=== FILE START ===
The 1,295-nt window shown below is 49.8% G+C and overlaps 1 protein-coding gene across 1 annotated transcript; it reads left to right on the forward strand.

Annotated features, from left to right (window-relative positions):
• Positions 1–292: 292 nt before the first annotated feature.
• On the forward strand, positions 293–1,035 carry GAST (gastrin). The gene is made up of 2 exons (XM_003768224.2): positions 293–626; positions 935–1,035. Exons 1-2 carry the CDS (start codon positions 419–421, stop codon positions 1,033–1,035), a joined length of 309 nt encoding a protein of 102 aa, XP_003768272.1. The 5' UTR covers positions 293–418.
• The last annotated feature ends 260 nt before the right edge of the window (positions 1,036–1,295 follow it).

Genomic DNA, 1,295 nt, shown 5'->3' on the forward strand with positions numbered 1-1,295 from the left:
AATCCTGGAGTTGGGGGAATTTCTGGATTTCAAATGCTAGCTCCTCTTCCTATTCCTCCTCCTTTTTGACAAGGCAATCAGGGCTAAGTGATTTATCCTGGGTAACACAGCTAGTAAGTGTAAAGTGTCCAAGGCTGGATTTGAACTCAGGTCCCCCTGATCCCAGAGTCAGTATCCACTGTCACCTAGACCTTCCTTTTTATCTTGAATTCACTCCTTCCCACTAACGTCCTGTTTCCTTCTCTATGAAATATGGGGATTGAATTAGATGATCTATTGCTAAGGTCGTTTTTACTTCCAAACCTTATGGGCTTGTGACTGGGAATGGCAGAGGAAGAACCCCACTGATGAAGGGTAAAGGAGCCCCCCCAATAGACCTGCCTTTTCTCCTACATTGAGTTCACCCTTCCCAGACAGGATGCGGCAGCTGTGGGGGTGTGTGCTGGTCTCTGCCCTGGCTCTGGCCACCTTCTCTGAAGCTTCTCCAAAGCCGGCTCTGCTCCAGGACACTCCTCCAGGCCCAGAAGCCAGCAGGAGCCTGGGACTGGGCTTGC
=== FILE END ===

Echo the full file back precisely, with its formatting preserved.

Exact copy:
The 1,295-nt window shown below is 49.8% G+C and overlaps 1 protein-coding gene across 1 annotated transcript; it reads left to right on the forward strand.

Annotated features, from left to right (window-relative positions):
• Positions 1–292: 292 nt before the first annotated feature.
• On the forward strand, positions 293–1,035 carry GAST (gastrin). The gene is made up of 2 exons (XM_003768224.2): positions 293–626; positions 935–1,035. Exons 1-2 carry the CDS (start codon positions 419–421, stop codon positions 1,033–1,035), a joined length of 309 nt encoding a protein of 102 aa, XP_003768272.1. The 5' UTR covers positions 293–418.
• The last annotated feature ends 260 nt before the right edge of the window (positions 1,036–1,295 follow it).

Genomic DNA, 1,295 nt, shown 5'->3' on the forward strand with positions numbered 1-1,295 from the left:
AATCCTGGAGTTGGGGGAATTTCTGGATTTCAAATGCTAGCTCCTCTTCCTATTCCTCCTCCTTTTTGACAAGGCAATCAGGGCTAAGTGATTTATCCTGGGTAACACAGCTAGTAAGTGTAAAGTGTCCAAGGCTGGATTTGAACTCAGGTCCCCCTGATCCCAGAGTCAGTATCCACTGTCACCTAGACCTTCCTTTTTATCTTGAATTCACTCCTTCCCACTAACGTCCTGTTTCCTTCTCTATGAAATATGGGGATTGAATTAGATGATCTATTGCTAAGGTCGTTTTTACTTCCAAACCTTATGGGCTTGTGACTGGGAATGGCAGAGGAAGAACCCCACTGATGAAGGGTAAAGGAGCCCCCCCAATAGACCTGCCTTTTCTCCTACATTGAGTTCACCCTTCCCAGACAGGATGCGGCAGCTGTGGGGGTGTGTGCTGGTCTCTGCCCTGGCTCTGGCCACCTTCTCTGAAGCTTCTCCAAAGCCGGCTCTGCTCCAGGACACTCCTCCAGGCCCAGAAGCCAGCAGGAGCCTGGGACTGGGCTTGC